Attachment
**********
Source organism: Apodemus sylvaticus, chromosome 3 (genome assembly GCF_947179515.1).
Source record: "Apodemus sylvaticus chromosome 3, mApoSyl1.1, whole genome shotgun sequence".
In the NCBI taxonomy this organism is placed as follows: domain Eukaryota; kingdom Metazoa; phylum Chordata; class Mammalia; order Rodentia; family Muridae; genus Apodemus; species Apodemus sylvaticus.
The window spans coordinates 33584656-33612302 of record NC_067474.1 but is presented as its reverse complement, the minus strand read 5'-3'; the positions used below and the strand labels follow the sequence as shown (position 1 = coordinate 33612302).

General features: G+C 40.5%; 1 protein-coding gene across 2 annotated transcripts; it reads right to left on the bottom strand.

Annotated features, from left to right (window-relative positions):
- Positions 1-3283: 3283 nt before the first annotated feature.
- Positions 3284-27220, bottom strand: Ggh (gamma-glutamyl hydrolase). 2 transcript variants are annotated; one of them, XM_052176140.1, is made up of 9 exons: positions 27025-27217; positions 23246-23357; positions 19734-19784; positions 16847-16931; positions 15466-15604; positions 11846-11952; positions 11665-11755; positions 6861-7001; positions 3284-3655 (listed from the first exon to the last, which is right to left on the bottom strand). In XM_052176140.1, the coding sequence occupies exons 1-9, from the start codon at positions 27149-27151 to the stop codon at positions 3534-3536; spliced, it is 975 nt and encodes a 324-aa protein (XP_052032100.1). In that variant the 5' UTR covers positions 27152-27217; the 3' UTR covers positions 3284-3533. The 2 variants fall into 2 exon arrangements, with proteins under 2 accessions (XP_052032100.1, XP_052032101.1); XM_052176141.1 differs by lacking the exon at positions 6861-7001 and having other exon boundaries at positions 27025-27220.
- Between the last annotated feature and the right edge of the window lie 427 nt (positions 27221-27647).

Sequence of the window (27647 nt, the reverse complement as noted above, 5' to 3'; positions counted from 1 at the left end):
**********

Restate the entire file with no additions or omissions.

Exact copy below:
Source organism: Apodemus sylvaticus, chromosome 3 (genome assembly GCF_947179515.1).
Source record: "Apodemus sylvaticus chromosome 3, mApoSyl1.1, whole genome shotgun sequence".
In the NCBI taxonomy this organism is placed as follows: domain Eukaryota; kingdom Metazoa; phylum Chordata; class Mammalia; order Rodentia; family Muridae; genus Apodemus; species Apodemus sylvaticus.
The window spans coordinates 33584656-33612302 of record NC_067474.1 but is presented as its reverse complement, the minus strand read 5'-3'; the positions used below and the strand labels follow the sequence as shown (position 1 = coordinate 33612302).

General features: G+C 40.5%; 1 protein-coding gene across 2 annotated transcripts; it reads right to left on the bottom strand.

Annotated features, from left to right (window-relative positions):
- Positions 1-3283: 3283 nt before the first annotated feature.
- Positions 3284-27220, bottom strand: Ggh (gamma-glutamyl hydrolase). 2 transcript variants are annotated; one of them, XM_052176140.1, is made up of 9 exons: positions 27025-27217; positions 23246-23357; positions 19734-19784; positions 16847-16931; positions 15466-15604; positions 11846-11952; positions 11665-11755; positions 6861-7001; positions 3284-3655 (listed from the first exon to the last, which is right to left on the bottom strand). In XM_052176140.1, the coding sequence occupies exons 1-9, from the start codon at positions 27149-27151 to the stop codon at positions 3534-3536; spliced, it is 975 nt and encodes a 324-aa protein (XP_052032100.1). In that variant the 5' UTR covers positions 27152-27217; the 3' UTR covers positions 3284-3533. The 2 variants fall into 2 exon arrangements, with proteins under 2 accessions (XP_052032100.1, XP_052032101.1); XM_052176141.1 differs by lacking the exon at positions 6861-7001 and having other exon boundaries at positions 27025-27220.
- Between the last annotated feature and the right edge of the window lie 427 nt (positions 27221-27647).

Sequence of the window (27647 nt, the reverse complement as noted above, 5' to 3'; positions counted from 1 at the left end):